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Chair of Software Engineering Einführung in die Programmierung Introduction to Programming Prof. Dr. Bertrand Meyer Lecture 7: References and Assignment.

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Presentation on theme: "Chair of Software Engineering Einführung in die Programmierung Introduction to Programming Prof. Dr. Bertrand Meyer Lecture 7: References and Assignment."— Presentation transcript:

1 Chair of Software Engineering Einführung in die Programmierung Introduction to Programming Prof. Dr. Bertrand Meyer Lecture 7: References and Assignment

2 2 Program for today How do we modify objects?

3 3 Executing a system consists of creating a root object, which is an instance of a designated class from the system, called its root class, using a designated creation procedure of that class, called its root procedure. How it all starts Root creation procedure may:  Create new objects  Call features on them, which may create other objects  Etc.

4 4 Classes and objects  At run time: objects (software machines)  In the program text: classes Each class describes a set of possible run-time objects.

5 5 Object structure An object is made of fields Each field is a value, which is either: A basic value: integer, character, “real” number... (known as an expanded value) A reference to another object (STOP) station next segment (STOP) (SEGMENT) upper_ left (STATION ) lower_ right (POSITION) x 23.5 y (POSITION)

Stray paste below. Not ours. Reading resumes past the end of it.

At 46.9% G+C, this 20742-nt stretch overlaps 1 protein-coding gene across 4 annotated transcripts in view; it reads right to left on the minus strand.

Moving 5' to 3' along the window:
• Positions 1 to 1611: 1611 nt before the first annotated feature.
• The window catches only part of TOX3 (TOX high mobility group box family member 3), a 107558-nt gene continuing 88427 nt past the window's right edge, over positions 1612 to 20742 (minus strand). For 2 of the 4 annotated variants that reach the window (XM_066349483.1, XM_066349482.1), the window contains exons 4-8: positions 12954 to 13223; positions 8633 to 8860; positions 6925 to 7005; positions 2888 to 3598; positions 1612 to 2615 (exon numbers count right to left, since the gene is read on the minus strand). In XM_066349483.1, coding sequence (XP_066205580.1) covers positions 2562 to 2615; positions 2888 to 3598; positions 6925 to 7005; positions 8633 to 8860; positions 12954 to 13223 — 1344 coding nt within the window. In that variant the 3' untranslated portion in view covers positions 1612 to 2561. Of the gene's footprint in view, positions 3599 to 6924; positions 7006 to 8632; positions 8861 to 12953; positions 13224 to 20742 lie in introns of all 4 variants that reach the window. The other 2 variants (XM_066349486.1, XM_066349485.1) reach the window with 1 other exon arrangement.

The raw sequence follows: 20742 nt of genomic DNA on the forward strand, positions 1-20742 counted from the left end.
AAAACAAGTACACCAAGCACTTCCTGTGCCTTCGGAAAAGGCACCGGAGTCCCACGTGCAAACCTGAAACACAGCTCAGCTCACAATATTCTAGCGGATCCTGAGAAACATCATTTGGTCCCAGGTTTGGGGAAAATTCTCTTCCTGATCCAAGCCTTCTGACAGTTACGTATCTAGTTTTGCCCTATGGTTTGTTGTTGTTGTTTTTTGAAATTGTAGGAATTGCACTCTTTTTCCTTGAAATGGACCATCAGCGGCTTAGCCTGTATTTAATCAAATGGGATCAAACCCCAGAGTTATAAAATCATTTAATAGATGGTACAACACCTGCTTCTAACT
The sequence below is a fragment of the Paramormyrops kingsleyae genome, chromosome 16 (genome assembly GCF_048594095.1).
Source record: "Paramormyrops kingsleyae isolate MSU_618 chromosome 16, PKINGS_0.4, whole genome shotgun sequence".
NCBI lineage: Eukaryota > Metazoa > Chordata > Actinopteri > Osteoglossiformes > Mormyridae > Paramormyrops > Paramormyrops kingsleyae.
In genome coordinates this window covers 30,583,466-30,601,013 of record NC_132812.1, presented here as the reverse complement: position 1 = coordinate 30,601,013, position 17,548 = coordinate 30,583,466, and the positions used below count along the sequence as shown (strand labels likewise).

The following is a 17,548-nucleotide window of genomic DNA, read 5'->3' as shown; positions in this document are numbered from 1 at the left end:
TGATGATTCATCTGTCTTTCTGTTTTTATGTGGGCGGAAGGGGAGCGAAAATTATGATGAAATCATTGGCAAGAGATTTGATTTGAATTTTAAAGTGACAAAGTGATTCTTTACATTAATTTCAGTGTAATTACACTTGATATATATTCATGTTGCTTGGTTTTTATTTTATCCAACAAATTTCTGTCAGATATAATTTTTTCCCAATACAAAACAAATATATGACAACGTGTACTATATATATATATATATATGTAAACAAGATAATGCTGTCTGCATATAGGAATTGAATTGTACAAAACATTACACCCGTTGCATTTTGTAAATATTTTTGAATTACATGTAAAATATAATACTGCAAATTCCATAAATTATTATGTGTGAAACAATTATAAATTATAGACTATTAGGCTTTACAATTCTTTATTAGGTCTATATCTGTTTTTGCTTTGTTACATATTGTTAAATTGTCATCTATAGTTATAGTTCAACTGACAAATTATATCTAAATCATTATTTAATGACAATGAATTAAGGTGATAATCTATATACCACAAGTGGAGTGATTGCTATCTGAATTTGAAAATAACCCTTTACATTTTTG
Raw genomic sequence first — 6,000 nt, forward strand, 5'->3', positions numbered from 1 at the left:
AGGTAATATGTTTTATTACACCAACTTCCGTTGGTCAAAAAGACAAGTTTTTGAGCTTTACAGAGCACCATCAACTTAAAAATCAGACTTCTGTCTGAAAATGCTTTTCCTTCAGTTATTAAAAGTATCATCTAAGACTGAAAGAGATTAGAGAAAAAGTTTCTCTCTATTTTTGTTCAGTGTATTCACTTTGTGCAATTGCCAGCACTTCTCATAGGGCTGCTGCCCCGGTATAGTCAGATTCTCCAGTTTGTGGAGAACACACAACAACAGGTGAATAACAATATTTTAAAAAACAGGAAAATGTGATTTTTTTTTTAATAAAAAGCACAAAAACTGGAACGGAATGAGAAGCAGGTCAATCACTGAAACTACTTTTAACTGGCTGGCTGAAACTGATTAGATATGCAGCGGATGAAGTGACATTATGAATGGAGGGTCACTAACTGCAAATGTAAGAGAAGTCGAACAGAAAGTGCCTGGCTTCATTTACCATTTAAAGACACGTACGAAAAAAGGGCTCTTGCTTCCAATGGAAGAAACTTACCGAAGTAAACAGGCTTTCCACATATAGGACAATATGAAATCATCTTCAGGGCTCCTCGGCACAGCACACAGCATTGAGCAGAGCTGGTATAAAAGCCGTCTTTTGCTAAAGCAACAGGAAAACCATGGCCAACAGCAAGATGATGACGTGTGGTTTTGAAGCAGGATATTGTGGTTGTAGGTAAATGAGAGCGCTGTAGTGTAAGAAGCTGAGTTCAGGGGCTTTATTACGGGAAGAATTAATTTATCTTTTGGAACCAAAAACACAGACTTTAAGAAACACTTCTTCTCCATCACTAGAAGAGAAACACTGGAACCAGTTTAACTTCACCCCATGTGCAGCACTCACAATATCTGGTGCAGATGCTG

6 6 Two kinds of type Reference types; value of any entity is a reference. b : STATION Expanded types; value of an entity is an object. d : E_STATION b (STATION ) ( E_STATION ) d

7 7 Expanded classes A class may be declared as expanded class E_STATION... The rest as in STATION... Then any entity declared d : E_STATION has the expanded semantics just described.

8 8 Basic types as expanded classes expanded class INTEGER... (internally: INTEGER_32, INTEGER_64 etc.) expanded class BOOLEAN... expanded class CHARACTER... expanded class REAL... (internally: REAL_32, REAL_64 etc.) n : INTEGER

9 9 Initialization Automatic initialization rules: 0 for numbers (integers, reals) “Null” character for characters False for booleans Void for references These rules apply to:  Fields (from class attributes), on object creation  Local variables, on start of routine execution (includes Result)

10 10 References may cause cycles O1 "Almaviva" name landlord loved_one "Figaro""Susanna" O3 O2 landlord loved_one name landlord loved_one name